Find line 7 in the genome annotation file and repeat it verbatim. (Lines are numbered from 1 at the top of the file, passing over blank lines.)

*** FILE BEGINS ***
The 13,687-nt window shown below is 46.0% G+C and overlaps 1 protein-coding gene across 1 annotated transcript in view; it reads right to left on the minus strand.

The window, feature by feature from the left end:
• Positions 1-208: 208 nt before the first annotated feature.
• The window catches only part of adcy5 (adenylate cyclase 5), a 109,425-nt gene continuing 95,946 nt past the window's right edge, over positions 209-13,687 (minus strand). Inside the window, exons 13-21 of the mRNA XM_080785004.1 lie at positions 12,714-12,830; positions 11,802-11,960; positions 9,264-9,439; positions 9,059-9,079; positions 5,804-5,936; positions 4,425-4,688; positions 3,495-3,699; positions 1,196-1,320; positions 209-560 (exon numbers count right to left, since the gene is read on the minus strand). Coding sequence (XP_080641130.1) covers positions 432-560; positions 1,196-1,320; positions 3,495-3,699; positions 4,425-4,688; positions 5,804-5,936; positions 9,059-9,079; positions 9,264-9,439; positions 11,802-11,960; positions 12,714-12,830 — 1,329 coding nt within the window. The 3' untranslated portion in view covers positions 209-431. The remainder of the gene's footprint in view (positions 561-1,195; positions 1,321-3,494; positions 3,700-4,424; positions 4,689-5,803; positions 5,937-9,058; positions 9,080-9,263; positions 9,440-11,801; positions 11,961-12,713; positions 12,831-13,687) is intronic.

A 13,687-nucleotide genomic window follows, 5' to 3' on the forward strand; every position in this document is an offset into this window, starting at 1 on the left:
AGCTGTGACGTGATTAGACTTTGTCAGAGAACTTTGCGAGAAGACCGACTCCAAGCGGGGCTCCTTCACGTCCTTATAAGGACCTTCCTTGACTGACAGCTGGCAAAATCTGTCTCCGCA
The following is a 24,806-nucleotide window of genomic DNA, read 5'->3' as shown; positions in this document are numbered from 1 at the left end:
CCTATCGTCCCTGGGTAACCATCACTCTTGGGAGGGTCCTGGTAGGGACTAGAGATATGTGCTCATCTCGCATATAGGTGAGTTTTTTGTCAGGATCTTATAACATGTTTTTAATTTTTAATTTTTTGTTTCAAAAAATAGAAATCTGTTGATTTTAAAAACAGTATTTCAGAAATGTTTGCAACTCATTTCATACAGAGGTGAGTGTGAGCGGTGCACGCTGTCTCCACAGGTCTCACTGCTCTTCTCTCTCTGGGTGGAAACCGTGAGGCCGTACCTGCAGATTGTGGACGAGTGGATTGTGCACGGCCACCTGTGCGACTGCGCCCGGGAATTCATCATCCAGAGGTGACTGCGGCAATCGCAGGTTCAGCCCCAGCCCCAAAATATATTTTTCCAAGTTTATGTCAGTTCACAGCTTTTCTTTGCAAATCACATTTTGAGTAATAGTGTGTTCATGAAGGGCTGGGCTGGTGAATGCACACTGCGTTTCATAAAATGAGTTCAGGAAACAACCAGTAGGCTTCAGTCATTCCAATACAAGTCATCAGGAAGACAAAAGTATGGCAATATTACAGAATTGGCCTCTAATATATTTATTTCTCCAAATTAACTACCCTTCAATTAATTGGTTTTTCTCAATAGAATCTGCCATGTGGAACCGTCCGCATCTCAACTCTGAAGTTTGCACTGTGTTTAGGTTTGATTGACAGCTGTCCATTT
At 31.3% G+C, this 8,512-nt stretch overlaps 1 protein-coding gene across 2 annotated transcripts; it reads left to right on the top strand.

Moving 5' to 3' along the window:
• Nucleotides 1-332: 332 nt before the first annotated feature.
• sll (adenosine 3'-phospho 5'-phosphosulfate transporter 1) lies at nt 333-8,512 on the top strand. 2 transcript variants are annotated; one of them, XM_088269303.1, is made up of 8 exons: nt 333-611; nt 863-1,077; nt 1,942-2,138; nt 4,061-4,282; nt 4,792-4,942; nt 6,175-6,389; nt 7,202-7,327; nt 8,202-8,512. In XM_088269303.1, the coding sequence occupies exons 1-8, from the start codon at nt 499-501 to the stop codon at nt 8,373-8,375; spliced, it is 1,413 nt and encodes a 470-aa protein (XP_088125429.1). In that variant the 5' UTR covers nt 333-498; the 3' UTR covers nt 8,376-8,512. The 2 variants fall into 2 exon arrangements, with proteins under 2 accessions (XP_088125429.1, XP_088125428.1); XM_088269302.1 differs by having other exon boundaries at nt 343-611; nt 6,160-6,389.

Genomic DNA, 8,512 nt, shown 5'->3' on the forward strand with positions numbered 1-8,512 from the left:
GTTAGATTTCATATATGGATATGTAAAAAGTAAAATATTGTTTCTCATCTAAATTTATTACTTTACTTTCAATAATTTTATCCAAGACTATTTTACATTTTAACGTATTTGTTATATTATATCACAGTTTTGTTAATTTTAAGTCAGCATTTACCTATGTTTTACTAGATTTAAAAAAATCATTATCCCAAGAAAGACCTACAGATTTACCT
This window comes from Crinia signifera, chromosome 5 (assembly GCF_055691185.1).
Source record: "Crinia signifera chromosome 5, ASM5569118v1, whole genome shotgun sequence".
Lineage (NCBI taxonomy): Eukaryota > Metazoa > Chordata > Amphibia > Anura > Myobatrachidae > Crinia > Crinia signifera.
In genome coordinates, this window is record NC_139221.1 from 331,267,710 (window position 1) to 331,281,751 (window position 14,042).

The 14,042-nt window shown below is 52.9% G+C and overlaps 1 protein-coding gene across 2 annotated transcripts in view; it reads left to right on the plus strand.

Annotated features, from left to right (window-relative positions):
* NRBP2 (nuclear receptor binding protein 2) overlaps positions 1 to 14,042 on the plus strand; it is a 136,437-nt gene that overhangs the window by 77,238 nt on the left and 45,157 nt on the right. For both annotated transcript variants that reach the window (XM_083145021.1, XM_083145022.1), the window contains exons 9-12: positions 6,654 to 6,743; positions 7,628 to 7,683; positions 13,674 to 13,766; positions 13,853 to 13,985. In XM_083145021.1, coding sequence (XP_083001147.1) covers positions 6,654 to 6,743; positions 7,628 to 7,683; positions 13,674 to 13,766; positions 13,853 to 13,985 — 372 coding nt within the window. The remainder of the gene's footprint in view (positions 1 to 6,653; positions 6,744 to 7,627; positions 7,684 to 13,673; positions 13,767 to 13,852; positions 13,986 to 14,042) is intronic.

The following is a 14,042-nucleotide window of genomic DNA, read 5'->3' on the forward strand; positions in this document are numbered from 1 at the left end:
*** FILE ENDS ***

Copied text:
The following is a 24,806-nucleotide window of genomic DNA, read 5'->3' as shown; positions in this document are numbered from 1 at the left end: